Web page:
When Is An Ontario Landlord Allowed To Legally Evict A Tenant?
In most circumstances, the Residential Tenancy Act applies to the residential landlord-tenant relationship. This law requires a landlord to obtain an eviction order from the Landlord and Tenant Board in order to legally evict a tenant.
A tenant does not have to move out at the end of a lease. If a lease ends and the tenant does not sign a new one, the lease renews automatically on either a monthly or weekly basis, depending on when rent was due under the original lease.
Our Richmond Hill real estate lawyers can answer whatever questions you may have respecting when an Ontario landlord is allowed to legally evict a tenant.
When will the Board grant an eviction order?
There are several circumstances that may result in a landlord successfully asking for an eviction order. These circumstances include:
- the failure of the tenant to pay rent as agreed or the persistent late payment of rent
- the tenant or a guest of the tenant causing damage to the rental property or disturbing the landlord or another tenant
- the tenant permitting too many people live in the rental property, resulting in overcrowding
- the tenant or a guest of the tenant committing an illegal activity in the rental unit or on the rental property.
The landlord may also be able to evict a tenant in certain situations that are unrelated to the behaviour or actions of the tenant, including:
- where the landlord or a close family member will be moving into the rental unit
- where the landlord intends to do major renovations or repairs that require the rental unit to be empty
- where the landlord intends to demolish the rental property or convert it to a non-residential use.
In some cases, when an eviction is caused by the tenant’s behaviour or actions, the tenant may be able to prevent the eviction by correcting the reason for the eviction. This is called a tenant’s remedy. A tenant’s remedy, if applicable, is described in the Notice to end the Tenancy that the landlord is required to serve on the tenant and a deadline for performing the remedy is set.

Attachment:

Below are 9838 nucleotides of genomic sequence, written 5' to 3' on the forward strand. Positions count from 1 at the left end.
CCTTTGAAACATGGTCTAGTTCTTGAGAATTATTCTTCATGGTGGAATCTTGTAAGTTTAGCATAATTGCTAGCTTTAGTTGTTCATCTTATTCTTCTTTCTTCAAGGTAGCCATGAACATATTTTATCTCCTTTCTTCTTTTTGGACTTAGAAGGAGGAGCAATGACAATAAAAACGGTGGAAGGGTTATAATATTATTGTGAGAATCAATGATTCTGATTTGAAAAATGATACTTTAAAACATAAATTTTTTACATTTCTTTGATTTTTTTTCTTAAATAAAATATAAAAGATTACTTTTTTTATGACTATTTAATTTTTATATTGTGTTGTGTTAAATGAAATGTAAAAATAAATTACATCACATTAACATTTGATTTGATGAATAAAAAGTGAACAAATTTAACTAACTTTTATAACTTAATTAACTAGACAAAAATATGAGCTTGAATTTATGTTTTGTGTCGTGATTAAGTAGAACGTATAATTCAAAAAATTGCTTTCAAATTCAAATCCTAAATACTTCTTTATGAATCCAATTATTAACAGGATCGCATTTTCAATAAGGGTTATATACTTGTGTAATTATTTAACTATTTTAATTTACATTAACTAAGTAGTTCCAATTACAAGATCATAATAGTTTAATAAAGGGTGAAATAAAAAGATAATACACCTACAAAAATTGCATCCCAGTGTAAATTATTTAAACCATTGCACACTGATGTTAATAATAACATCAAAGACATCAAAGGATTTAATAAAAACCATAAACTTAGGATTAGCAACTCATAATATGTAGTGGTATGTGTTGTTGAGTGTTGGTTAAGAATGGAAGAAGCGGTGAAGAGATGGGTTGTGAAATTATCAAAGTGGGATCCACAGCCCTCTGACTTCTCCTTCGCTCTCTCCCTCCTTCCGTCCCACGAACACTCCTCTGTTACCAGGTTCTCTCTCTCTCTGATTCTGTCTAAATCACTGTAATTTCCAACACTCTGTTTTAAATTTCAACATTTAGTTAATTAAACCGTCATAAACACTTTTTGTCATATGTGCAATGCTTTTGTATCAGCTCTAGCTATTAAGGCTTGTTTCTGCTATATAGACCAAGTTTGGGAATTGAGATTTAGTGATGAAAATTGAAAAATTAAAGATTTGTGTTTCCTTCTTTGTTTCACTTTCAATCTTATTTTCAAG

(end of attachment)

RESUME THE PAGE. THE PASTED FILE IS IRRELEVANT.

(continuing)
Tenant remedies are available, for example, for eviction due to non-payment of rent and due to overcrowding.
Steps the landlord must take in order to legally evict a tenant
Even with a valid reason for evicting a tenant, the landlord is required to do the following:
- provide the tenant with the required notice
- wait the required notice period
- file an application with the Landlord and Tenant Board
- attend the scheduled hearing in front of the Board
- successfully obtain an eviction order from the Board.
It is important that the landlord provide the tenant with the correct notice. Forms, notice periods and other requirements vary considerably depending on the reason for the eviction.
Some reasons for eviction have additional requirements. For example, if a landlord wants to evict a tenant so that the landlord can use the rental unit themselves or for a close family member, the landlord must pay the tenant one month’s rent as compensation and the landlord (or family member) must live in the vacated unit for a minimum of one year.
Whether you are a landlord or a tenant, our lawyers can help you determine when an Ontario landlord is allowed to legally evict a tenant and avoid any possible problems specific to your situation. Contact our Richmond Hill real estate lawyers today!
Legal Disclaimer: Please note the content in this article is only intended to act as a general overview on a legal topic and does not constitute legal advice. For specific legal advice on this topic we recommend you consult with a real estate lawyer.